Caribbean: SAMtool Alert, Sargassum Fishing from Space

The macroalgae Sargassum Natans and Sargassum Fluitans have multiplied over the past ten years in the Atlantic Ocean, washing away the coasts of the Antilles, Central America and even West Africa millions of tons. Sargassum can form a true “brown tide”, consisting of tons of algae, sometimes more than a meter thick, that floats in the Atlantic Ocean and washes up on the coasts, then releases hydrogen sulfide (H2S). Many programs aim to better analyze and manage the spread of this algae, which also affects local economies. For example, for 2018 alone, the cost of cleaning business in the Caribbean is estimated at $120 million.
The management of this environmental issue has become critical for the regions concerned, and the SAMtool Alert Tool project, classified by the Shanghai Cooperation Organization in March 2021, falls within this framework.
Service Head Marion Sutton explains that the SAMtool alert, in the “decision support” dimension, was an asset in this process. Ultimately, the idea is to integrate SAMtool Alert into the SAMtool service, in order to achieve a complete solution for the relevant local decision makers.

Initially created in 2018, the SAMtool tool was able to track Sargassum’s movements with satellites, and quickly became a tool for anticipating the movements and cleaning up of damaged beaches, for tourism purposes, but also for public health due to H2S emissions.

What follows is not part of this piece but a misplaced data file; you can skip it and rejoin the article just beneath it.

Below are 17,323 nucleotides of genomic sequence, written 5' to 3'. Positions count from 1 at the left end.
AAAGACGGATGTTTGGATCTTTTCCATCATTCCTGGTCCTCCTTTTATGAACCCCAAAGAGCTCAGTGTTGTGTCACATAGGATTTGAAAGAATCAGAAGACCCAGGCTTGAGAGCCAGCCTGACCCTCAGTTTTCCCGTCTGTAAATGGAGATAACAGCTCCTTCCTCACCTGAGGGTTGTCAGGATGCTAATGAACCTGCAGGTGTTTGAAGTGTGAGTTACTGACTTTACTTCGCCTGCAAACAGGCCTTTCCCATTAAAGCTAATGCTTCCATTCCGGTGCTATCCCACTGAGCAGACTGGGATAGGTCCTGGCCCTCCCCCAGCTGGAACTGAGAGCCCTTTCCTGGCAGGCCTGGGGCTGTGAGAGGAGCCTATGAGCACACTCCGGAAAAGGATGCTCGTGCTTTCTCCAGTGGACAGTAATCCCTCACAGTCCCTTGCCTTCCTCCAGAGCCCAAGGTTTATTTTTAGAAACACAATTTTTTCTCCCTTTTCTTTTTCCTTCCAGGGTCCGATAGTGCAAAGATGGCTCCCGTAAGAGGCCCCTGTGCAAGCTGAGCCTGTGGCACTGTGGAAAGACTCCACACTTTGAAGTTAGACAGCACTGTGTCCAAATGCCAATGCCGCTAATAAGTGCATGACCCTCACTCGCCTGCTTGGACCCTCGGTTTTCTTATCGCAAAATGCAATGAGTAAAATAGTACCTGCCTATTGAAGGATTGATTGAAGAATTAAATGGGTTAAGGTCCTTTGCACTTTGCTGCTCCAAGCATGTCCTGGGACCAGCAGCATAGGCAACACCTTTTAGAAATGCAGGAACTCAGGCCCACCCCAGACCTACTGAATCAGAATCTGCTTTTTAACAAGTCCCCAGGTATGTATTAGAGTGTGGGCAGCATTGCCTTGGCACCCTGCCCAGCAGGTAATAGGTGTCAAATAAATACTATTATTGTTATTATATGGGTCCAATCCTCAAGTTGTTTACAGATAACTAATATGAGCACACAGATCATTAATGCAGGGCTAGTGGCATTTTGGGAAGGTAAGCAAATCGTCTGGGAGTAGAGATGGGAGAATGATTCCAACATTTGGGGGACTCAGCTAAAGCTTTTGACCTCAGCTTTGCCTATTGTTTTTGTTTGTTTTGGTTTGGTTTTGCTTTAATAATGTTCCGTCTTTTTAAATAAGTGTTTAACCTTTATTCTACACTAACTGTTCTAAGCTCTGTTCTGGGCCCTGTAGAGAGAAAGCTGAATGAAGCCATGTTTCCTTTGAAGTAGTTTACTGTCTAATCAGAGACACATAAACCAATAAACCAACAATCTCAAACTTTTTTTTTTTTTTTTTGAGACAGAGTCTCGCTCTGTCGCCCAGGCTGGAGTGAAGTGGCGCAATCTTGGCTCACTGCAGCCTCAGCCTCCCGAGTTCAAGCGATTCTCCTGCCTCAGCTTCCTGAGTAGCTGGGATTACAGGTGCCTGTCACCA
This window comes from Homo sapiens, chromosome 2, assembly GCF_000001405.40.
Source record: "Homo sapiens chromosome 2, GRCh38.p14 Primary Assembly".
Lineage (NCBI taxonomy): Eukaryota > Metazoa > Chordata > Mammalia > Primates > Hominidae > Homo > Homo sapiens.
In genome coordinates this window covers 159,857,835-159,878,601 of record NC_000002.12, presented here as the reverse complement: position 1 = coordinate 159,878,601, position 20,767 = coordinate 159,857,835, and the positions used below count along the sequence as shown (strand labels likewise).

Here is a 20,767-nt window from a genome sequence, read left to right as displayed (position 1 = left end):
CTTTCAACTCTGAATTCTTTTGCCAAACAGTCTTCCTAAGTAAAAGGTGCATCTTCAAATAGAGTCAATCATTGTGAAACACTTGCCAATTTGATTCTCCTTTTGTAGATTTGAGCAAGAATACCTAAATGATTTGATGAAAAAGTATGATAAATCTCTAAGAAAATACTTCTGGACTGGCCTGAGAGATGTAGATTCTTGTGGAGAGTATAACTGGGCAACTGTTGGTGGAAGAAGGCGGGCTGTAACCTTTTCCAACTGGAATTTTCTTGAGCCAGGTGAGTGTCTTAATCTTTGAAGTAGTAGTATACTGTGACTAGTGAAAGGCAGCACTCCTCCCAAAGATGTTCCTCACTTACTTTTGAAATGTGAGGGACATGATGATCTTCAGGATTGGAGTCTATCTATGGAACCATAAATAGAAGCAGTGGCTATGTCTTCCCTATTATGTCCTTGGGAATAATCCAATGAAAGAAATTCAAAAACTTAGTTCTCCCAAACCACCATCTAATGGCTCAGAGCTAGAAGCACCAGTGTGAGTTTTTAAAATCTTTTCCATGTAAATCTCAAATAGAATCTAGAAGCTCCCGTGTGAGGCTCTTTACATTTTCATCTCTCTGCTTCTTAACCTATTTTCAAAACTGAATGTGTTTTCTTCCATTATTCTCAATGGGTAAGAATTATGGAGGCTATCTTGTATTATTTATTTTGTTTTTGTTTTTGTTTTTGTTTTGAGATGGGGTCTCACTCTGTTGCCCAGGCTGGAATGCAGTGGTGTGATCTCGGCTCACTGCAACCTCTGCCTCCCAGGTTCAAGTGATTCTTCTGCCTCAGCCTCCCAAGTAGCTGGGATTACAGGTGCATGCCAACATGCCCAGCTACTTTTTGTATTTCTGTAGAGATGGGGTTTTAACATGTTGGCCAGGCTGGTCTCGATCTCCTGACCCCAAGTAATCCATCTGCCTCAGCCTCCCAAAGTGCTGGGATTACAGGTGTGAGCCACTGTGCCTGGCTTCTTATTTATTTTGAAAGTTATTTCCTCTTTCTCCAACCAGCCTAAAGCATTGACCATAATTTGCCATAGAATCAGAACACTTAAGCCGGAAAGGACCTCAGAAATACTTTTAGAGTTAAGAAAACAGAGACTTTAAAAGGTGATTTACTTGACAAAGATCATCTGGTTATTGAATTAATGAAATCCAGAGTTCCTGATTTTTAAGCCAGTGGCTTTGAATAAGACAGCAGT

Having proven its value over the past few years, the SAMtool Alert project was launched in 2021. Its aim is to improve prevention thanks to the alert system, incorporating issues specific to each territory by taking into account the local socio-economic situation. indicators. Combining satellite observations with economic data for the respective territories makes it possible, beyond detection and prediction, to come up with a proposal for an integrated solution for local decision makers.

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Today, in search of funding to achieve its goal, the SAMtool Alert rating by SCO is, for Marion Sutton, “a guarantee of additional visibility and legitimacy in the face of potential funders and users. The SCO label is an assurance of the quality and expertise of what we offer and demonstrates that the project responds to real climate issues and societal needs.”
The SAMtool Alert is currently being tested with pilot areas in Martinique, and can be applied to all affected areas and become a real tool for Sargassum algae monitoring and control internationally.

Damien Shiloh

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